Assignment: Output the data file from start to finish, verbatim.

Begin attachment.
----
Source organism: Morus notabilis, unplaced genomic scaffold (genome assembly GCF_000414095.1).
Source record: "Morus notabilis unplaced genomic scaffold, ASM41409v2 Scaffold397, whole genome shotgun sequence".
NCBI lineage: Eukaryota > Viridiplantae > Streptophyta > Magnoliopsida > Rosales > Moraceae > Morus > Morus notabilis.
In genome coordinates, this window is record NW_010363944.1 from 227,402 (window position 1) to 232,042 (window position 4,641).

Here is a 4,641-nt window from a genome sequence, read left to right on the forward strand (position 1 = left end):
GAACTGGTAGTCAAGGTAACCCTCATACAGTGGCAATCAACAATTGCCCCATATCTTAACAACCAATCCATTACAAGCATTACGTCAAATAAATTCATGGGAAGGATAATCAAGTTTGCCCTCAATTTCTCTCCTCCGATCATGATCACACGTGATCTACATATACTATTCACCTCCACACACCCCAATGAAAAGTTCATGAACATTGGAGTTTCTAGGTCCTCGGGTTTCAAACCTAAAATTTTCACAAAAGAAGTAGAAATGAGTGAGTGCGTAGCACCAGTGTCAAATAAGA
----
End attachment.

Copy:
Source organism: Morus notabilis, unplaced genomic scaffold (genome assembly GCF_000414095.1).
Source record: "Morus notabilis unplaced genomic scaffold, ASM41409v2 Scaffold397, whole genome shotgun sequence".
NCBI lineage: Eukaryota > Viridiplantae > Streptophyta > Magnoliopsida > Rosales > Moraceae > Morus > Morus notabilis.
In genome coordinates, this window is record NW_010363944.1 from 227,402 (window position 1) to 232,042 (window position 4,641).

Here is a 4,641-nt window from a genome sequence, read left to right on the forward strand (position 1 = left end):
GAACTGGTAGTCAAGGTAACCCTCATACAGTGGCAATCAACAATTGCCCCATATCTTAACAACCAATCCATTACAAGCATTACGTCAAATAAATTCATGGGAAGGATAATCAAGTTTGCCCTCAATTTCTCTCCTCCGATCATGATCACACGTGATCTACATATACTATTCACCTCCACACACCCCAATGAAAAGTTCATGAACATTGGAGTTTCTAGGTCCTCGGGTTTCAAACCTAAAATTTTCACAAAAGAAGTAGAAATGAGTGAGTGCGTAGCACCAGTGTCAAATAAGA